MANILA - The government on Friday said the strife-torn city of Marawi is not suffering from a mental health crisis.
The Office of Civil Defense made the clarification after the Integrated Provincial Health Office (IPHO) revealed that over 30,000 affected residents have displayed signs of mental illness due to the long-drawn conflict there.
Data from the IPHO revealed that as of Aug. 1, at least 30,732 evacuees have manifested mental disorders.
Of this number, 6,455 were classified as Level 2, which requires psycho-social debriefing; 24,199 as Level 3, or those in need of one-on-one treatment; and 78 cases as Level 4, where patients require medication and treatment in a designated facility.
There has yet to be a case classified as Level 5, or the worst level, where patients could no longer communicate properly, may turn violent, and already require medication.
Assistant Secretary Kristoffer Purisima, Deputy Administrator of the Office of Civil Defense, said he has yet to receive a detailed report on the matter but clarified that authorities are currently addressing the situation.
“I wouldn’t characterize it as a mental crisis, to be honest,” Purisima said in a news conference in Malacañang.
Purisima said the over 30,000 residents mentioned in the IPHO report were the ones who have availed of psychosocial first aid, stress debriefing and psychiatric treatment.
“This shouldn’t be alarming, because nor --- normal ‘to in the sense that kung may pangangailangan sila, tinutugunan natin ‘yun at different levels, even at the lowest or at the most basic levels. Tinutugunan natin ito,” he said.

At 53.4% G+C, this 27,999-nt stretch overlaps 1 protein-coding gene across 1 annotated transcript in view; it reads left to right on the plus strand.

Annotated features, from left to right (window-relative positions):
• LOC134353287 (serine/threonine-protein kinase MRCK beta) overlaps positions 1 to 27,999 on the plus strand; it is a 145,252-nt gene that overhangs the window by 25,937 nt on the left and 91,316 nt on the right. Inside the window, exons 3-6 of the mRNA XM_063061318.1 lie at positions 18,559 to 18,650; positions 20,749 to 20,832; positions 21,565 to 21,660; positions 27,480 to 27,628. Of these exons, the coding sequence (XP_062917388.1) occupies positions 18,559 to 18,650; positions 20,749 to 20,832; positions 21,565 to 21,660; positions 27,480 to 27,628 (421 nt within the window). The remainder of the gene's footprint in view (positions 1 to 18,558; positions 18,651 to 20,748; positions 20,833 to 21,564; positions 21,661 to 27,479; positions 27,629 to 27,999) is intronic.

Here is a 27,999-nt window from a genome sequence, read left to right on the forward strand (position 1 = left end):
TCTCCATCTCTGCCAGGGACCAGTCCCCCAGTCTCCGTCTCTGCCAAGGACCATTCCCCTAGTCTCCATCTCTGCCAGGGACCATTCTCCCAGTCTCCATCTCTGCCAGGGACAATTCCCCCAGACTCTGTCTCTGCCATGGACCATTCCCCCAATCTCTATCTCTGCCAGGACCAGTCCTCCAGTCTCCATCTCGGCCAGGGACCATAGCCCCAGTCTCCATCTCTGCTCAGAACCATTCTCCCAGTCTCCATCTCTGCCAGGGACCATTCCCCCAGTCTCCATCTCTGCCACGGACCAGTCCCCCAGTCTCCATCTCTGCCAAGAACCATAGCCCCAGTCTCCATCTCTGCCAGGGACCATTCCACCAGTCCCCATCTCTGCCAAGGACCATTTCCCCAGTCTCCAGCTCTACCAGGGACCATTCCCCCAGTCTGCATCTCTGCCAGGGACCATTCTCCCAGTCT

He, nonetheless, said that the government is ready to address elevated cases of mental health problems.
Purisima added that Task Force Bangon Marawi has started a Post-Conflict Needs Assessment (PCNA), results of which would be the basis of the Comprehensive Rehabilitation and Recovery Plan for the war-ravaged city.
The PCNA includes an assessment of the pyscho-social needs of displaced civilians.
The battle in Marawi has been raging since May 23, when Islamic State-inspired militants captured parts of the once-vibrant city. It has left at least 725 dead, mostly terrorists.
The crisis has displaced more than 200,000 residents from the city and thousands more from nearby areas.
The violent clashes prompted President Rodrigo Duterte to place the entire Mindanao under martial law, saying local terrorists were aiming to establish an Islamic State province in the Philippines.